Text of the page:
Yet the law was given. Why was it given? According to Galatians 3:19 it ‘was ordained because of transgressions, until the coming of the seed to which the promise had been given; it was enjoined through angels by the hand of a mediator.’ The words we have translated ‘because of’ are ambiguous and may well mean ‘for the sake of’. Romans 4:15 States that ‘where there is no law, there is no transgression.’ Thus there was a commandment not to covet; the commandment was holy and just and good, but sin seized the opportunity to produce covetousness and other kinds of lawless desire. Sin perverted the good. Therefore, as good, the law presumably was laid down because of transgressions or in order to prevent them; but as the occasion of sin, it was laid down with the result that it multiplied transgressions. ‘The law locked up everything under sin so that the promise based on faith in Christ Jesus might be given to believers’ (Gal. 3:22). It had a temporary goal, and it was nullified with the death of Christ.
Paul explains this nullification in relation to two passages in Deuteronomy. First, a curse was laid upon everyone who did not perform all the commandments in the legal code (Deut. 27:26). He does not deny the possibility of such legal observance (cf. Phil. 3:6), but he does state that legal observance could not produce righteousness, for righteousness comes from faith (Hab. 2:4). It would appear that for his argument, however, the notion that most people could not observe the law is required, for he assumes that the curse had to be taken away. It was taken away because in Deuteronomy 21:23 a curse was also laid upon anyone who ‘was hanged on a tree’. This curse was assumed by Christ (Gal. 3:10-14).
It is obvious that in Paul’s view the effect of the Mosaic law was largely bad, whether the law was bad or not. This is the problem to which he devotes much of Galatians and Romans. On the other hand, in II Corinthians he tries to explain that the true meaning of the law was misunderstood by the Jews, and he makes use of a passage in Exodus 34:33-5 according to which Moses placed a veil on his face — a veil taken away whenever a man turned towards the Lord. Christians behold the glory of the Lord with unveiled faces.
Paul’s emphasis upon the problem of the law prevents him from making much of the Exodus, but this motif is present in his letters, especially I Corinthians. There he expressly identifies Christ with the paschal lamb and urges Christians to keep the true, spiritual Passover (5:7-8). Again, he compares the crossing of the sea and the guidance by a pillar of cloud with Christian baptism, and finds prefigurations of the Lord’s Supper in the gift of manna and the water from the rock. Indeed, the whole period of wandering in the desert provides a prefigurative warning to Christians who may assume that baptism and the Eucharist work automatically or finally. Some of the Israelites in the desert were idolaters; some committed fornication; some tested the Lord. Such men suffered penalties given by God or his destroying angel (10:1-11). But Paul’s emphasis on the Exodus is of minor importance compared with his emphasis upon the promise to Abraham. In part, as we have suggested, this is due to his concern for the rôle of Moses not as leader but as legislator. In part it is also due to the importance of the work of Christ, far superior to that of Moses.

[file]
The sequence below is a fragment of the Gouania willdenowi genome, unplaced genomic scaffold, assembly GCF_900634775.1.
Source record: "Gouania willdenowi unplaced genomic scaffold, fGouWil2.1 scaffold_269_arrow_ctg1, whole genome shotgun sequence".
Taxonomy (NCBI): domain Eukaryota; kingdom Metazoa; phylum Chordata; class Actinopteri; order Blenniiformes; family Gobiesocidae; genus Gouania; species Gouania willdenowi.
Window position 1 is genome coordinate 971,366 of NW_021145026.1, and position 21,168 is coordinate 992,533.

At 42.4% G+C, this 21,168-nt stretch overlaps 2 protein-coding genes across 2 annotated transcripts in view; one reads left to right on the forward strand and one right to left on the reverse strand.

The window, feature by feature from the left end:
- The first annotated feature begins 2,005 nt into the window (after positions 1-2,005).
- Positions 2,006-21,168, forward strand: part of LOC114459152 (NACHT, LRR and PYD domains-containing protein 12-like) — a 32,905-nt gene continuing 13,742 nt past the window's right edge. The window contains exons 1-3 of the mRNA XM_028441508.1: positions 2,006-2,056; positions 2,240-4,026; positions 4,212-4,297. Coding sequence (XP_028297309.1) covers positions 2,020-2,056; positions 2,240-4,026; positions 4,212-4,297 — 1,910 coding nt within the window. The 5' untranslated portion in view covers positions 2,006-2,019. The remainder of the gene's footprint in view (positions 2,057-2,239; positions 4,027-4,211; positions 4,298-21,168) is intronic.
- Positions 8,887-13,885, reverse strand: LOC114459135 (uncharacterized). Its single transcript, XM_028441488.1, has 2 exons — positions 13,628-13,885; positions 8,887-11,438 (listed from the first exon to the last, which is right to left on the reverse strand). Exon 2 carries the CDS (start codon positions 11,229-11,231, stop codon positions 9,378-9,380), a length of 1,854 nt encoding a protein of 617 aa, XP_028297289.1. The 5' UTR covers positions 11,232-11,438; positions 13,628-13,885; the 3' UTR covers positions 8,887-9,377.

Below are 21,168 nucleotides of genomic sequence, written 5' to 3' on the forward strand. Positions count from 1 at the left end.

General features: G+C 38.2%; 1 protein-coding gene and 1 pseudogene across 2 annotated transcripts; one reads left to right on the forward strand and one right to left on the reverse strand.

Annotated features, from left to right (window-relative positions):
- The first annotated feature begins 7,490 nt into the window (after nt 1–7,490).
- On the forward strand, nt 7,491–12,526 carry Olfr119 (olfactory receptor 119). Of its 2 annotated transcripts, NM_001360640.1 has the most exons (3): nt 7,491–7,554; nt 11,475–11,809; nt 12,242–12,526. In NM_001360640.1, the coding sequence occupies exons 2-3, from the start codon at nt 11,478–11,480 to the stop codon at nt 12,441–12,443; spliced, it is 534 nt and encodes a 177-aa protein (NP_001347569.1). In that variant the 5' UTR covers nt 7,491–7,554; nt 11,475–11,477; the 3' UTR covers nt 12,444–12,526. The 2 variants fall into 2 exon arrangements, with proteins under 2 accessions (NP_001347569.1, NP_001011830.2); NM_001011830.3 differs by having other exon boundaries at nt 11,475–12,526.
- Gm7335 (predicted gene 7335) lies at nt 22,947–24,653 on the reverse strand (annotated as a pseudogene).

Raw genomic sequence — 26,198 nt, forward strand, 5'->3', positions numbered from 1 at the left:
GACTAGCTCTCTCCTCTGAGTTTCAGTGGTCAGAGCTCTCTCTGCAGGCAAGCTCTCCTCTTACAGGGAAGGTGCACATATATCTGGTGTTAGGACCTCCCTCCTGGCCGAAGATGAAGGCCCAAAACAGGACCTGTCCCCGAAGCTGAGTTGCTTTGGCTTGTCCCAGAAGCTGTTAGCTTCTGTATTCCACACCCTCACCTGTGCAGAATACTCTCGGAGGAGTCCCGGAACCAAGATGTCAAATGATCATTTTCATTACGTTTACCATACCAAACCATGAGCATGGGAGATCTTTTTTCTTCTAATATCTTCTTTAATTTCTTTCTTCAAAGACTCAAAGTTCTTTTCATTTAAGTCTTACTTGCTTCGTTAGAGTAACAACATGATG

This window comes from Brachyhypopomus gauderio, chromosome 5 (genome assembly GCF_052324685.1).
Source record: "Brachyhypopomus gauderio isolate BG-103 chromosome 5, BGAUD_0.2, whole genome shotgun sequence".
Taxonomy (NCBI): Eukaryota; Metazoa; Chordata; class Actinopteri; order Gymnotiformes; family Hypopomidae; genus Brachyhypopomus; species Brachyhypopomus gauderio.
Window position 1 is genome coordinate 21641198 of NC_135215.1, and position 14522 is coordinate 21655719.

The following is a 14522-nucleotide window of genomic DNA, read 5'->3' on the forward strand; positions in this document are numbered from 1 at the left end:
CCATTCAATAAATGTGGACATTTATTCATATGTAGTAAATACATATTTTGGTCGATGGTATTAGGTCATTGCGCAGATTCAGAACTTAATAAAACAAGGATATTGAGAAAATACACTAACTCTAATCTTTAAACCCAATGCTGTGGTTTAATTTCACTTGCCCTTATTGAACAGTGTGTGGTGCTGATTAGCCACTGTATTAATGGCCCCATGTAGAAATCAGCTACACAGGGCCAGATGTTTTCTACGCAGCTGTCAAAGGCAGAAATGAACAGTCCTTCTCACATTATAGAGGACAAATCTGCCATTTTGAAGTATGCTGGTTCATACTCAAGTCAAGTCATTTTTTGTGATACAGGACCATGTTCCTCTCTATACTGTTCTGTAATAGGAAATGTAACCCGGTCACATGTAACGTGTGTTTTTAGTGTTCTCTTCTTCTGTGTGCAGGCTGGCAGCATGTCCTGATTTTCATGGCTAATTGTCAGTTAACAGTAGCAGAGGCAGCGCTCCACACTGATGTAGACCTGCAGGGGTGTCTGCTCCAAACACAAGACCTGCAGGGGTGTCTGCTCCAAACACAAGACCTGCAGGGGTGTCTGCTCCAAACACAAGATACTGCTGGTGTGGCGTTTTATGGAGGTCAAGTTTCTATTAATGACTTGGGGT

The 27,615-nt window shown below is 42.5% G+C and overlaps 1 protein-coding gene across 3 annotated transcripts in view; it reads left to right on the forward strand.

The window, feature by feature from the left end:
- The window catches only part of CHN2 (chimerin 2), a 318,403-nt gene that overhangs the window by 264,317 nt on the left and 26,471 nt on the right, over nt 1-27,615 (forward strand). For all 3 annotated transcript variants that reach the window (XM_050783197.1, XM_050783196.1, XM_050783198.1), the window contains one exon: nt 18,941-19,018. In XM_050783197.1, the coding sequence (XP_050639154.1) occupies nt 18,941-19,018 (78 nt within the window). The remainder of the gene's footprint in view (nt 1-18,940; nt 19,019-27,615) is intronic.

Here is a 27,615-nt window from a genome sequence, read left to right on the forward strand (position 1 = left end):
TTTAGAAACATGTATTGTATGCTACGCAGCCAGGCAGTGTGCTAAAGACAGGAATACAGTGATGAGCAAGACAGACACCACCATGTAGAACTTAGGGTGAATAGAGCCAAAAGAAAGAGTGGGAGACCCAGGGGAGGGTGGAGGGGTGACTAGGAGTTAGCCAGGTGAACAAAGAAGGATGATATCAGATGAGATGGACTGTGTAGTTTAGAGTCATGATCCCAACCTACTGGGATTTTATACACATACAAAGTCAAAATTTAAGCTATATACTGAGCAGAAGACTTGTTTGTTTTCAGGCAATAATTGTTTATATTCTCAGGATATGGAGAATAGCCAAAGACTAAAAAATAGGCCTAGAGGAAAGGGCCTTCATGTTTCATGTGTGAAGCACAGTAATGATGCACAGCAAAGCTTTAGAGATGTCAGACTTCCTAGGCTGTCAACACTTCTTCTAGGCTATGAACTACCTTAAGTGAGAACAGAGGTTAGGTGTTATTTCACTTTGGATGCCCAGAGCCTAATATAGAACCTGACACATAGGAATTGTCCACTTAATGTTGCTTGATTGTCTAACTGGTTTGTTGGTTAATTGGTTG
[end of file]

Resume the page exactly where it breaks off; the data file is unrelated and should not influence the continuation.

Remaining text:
In the period from Moses to Christ, then, men were under a curse, under sin, under death. Sin worked through the flesh, with the result that the law, even though potentially good, was not actually good. As for the gentiles, they were slaves of gods who actually have no existence; they served the elemental spirits (later, through Christ’s work, weak and impoverished). Both Jews and gentiles lived by a calendar of days, months, seasons and years (Gal. 4:8-10).
Finally God sent his Son, ‘born of a woman, born under the law, in order to redeem those under the law, so that we might receive adoption’ (Gal. 4:4-5). Christ took the curse of the law upon himself; he became a ‘curse’ for us. He ‘became sin’ for our sake (II Cor. 5:21). He delivers us from the wrath to come (I Thess. 1:10). Christ reconciles us to God (Rom:5; II Cor.5); he triumphs over death (I Cor.15). All have sinned and fallen short of the glory of God, but God has forgiven all because of the sacrifice of Christ, who died for sinners. To be baptized into his death means dying with him and in principle rising with him, though our final resurrection is yet to come. It means receiving a new life in which the Spirit of God becomes the guiding force.